Free Speech for Whom?

Ashesh Trivedi, Fall 2015

By: Ashesh Trivedi, BK ’18, for the Fall 2015 Issue (PDF version)

Free speech does not — nor has it ever — existed in this country. Debates rage continuously, primarily on college campuses, about the waning strength and viability of free speech. Liberals and conservatives alike lament restrictions on the ability to say whatever you want in almost all settings. We must defend racist or violent speech just as vigorously as we fight for our right to spread messages of equality and love. How else are we to achieve a truly free society? But this is an unrealistic method for achieving this goal of true freedom.

And more illogical than unrealistic is the belief that in defending offensive views is where we defend free speech. Freedom of speech, as manifested in America, is supposed to be a universal defense of expression. But this isn’t the reality of “free” speech in America.

There are several assumptions about society in the United States that form the basis for a defense of free speech in America. Classical liberal idealism provides the foundation for these assumptions. The First Amendment guarantees that all American citizens can express their opinions as they so choose. But the core of truly free speech is that every person who is free to speak has the same capability of reaching other persons as their peers. It is the latter of these assumptions that primarily contributes to the underlying inequality of speech in America. Free speech, in any manifestation, was never meant to allow people to yell into an empty forest unheard. This is a useless and unproductive act. The purpose of speech is to communicate with another. Speech isn’t speech if it’s an unnoticed and unregistered act. It requires a community of people to convert it from thought to speech, and it’s in this conversion that speech becomes unfree.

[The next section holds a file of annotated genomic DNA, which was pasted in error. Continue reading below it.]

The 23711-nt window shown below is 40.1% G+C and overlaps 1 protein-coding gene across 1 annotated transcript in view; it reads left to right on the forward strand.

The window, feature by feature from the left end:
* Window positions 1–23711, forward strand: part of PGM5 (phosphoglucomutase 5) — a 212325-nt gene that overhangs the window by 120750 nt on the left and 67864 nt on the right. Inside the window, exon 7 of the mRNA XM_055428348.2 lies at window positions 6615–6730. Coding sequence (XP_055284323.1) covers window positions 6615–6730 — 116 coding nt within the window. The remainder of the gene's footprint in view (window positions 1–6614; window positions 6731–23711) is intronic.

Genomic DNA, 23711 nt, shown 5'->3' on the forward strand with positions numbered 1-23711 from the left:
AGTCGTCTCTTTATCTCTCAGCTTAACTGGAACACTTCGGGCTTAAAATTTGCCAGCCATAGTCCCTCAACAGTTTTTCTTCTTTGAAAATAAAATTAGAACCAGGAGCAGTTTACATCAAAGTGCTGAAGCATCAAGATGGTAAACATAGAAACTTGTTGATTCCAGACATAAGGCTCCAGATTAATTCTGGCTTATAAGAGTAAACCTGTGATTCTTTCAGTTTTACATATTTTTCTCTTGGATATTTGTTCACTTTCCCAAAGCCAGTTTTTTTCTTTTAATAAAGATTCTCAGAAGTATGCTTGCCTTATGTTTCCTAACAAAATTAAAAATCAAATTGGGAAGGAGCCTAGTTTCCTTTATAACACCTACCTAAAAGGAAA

The ability of every citizen in this idealized America of total free speech to reach other citizens, which is a fundamental aspect of speech, is distributed entirely unequally. It is based in further assumptions of equal economic and wealth distributions. And its largest fallacy is the belief that the government is at all levels an arbiter designed to ensure free speech.

Now, I hope it is abundantly clear how absurd these assumptions are. At the most direct, income and wealth distributions in America are excessively unequal. And as a direct result of this, a supposedly neutral government disingenuously protects speech and expression while effectively manipulating the mechanisms of the state in the favor of the owners of substantial property.

Any influential form of media is concentrated in the hands of large corporations, financial organizations, and other such entities which disseminate information and control national conversations for a vested purpose. The Internet democratizes information and its spread, but the majority of information and media, even that found on the Internet, is still consumed from one of a few primary sources: newspaper publications, magazine articles, and television programs that are directly or indirectly controlled by a wealthy elite. To take part in the activity of producing consumable media, you must have substantial material wealth, capital, and productive capabilities. From this, the most charitable understanding of “free speech” can only be said to apply to those substantial media capitalists. These media capitalists instigate and direct national conversations and dialogue. Their views aren’t entirely homogeneous, but they do represent a certain bloc of beliefs. And because of this, only certain opinions, which find their support in one of these groups, find their expression in our media system. It is an absolutely free speech, but it is a free speech for a certain few.

Yet, the majority of people in this country cannot indulge in the same freedom of speech. Freedom of speech necessarily rests upon an equal possibility of magnitude of people reached. My father can rail against Kanye as often as he wants, but if my mother and I have walked out and he is shouting for only his ears to hear, it cannot be misconstrued as an effective freedom of speech. It is only speech in the loosest and least defensible definition of speech. An empty audience surrounding his soapbox may be cathartic for him, but he is not indulging in his right to “freedom of speech.”